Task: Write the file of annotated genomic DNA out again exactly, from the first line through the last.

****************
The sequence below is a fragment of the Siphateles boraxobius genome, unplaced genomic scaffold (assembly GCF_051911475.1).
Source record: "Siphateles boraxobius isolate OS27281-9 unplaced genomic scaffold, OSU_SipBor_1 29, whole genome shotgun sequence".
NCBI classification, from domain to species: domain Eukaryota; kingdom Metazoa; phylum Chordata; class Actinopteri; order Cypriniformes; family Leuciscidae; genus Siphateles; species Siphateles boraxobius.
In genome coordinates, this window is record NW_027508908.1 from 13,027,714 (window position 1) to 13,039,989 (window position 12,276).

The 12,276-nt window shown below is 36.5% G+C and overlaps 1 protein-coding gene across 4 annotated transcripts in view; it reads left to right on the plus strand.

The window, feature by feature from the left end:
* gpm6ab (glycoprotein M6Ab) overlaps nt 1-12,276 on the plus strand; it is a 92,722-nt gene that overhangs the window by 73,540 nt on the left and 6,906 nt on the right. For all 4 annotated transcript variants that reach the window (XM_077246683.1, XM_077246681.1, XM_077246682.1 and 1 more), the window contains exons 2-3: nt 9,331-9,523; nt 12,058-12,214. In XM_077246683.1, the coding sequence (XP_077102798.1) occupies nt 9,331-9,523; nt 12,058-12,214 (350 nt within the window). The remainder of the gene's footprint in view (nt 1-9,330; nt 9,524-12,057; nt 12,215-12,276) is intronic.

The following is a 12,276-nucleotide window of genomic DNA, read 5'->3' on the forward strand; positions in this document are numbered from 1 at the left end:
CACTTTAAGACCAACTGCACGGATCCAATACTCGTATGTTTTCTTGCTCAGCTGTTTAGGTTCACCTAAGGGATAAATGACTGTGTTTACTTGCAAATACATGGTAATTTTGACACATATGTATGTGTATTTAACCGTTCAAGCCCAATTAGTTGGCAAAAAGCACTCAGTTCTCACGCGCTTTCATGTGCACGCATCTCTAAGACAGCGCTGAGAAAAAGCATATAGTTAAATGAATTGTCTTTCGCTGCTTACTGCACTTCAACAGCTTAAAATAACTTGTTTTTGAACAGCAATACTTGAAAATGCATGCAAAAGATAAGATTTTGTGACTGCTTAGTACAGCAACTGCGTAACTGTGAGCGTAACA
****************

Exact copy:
The sequence below is a fragment of the Siphateles boraxobius genome, unplaced genomic scaffold (assembly GCF_051911475.1).
Source record: "Siphateles boraxobius isolate OS27281-9 unplaced genomic scaffold, OSU_SipBor_1 29, whole genome shotgun sequence".
NCBI classification, from domain to species: domain Eukaryota; kingdom Metazoa; phylum Chordata; class Actinopteri; order Cypriniformes; family Leuciscidae; genus Siphateles; species Siphateles boraxobius.
In genome coordinates, this window is record NW_027508908.1 from 13,027,714 (window position 1) to 13,039,989 (window position 12,276).

The 12,276-nt window shown below is 36.5% G+C and overlaps 1 protein-coding gene across 4 annotated transcripts in view; it reads left to right on the plus strand.

The window, feature by feature from the left end:
* gpm6ab (glycoprotein M6Ab) overlaps nt 1-12,276 on the plus strand; it is a 92,722-nt gene that overhangs the window by 73,540 nt on the left and 6,906 nt on the right. For all 4 annotated transcript variants that reach the window (XM_077246683.1, XM_077246681.1, XM_077246682.1 and 1 more), the window contains exons 2-3: nt 9,331-9,523; nt 12,058-12,214. In XM_077246683.1, the coding sequence (XP_077102798.1) occupies nt 9,331-9,523; nt 12,058-12,214 (350 nt within the window). The remainder of the gene's footprint in view (nt 1-9,330; nt 9,524-12,057; nt 12,215-12,276) is intronic.

The following is a 12,276-nucleotide window of genomic DNA, read 5'->3' on the forward strand; positions in this document are numbered from 1 at the left end:
CACTTTAAGACCAACTGCACGGATCCAATACTCGTATGTTTTCTTGCTCAGCTGTTTAGGTTCACCTAAGGGATAAATGACTGTGTTTACTTGCAAATACATGGTAATTTTGACACATATGTATGTGTATTTAACCGTTCAAGCCCAATTAGTTGGCAAAAAGCACTCAGTTCTCACGCGCTTTCATGTGCACGCATCTCTAAGACAGCGCTGAGAAAAAGCATATAGTTAAATGAATTGTCTTTCGCTGCTTACTGCACTTCAACAGCTTAAAATAACTTGTTTTTGAACAGCAATACTTGAAAATGCATGCAAAAGATAAGATTTTGTGACTGCTTAGTACAGCAACTGCGTAACTGTGAGCGTAACA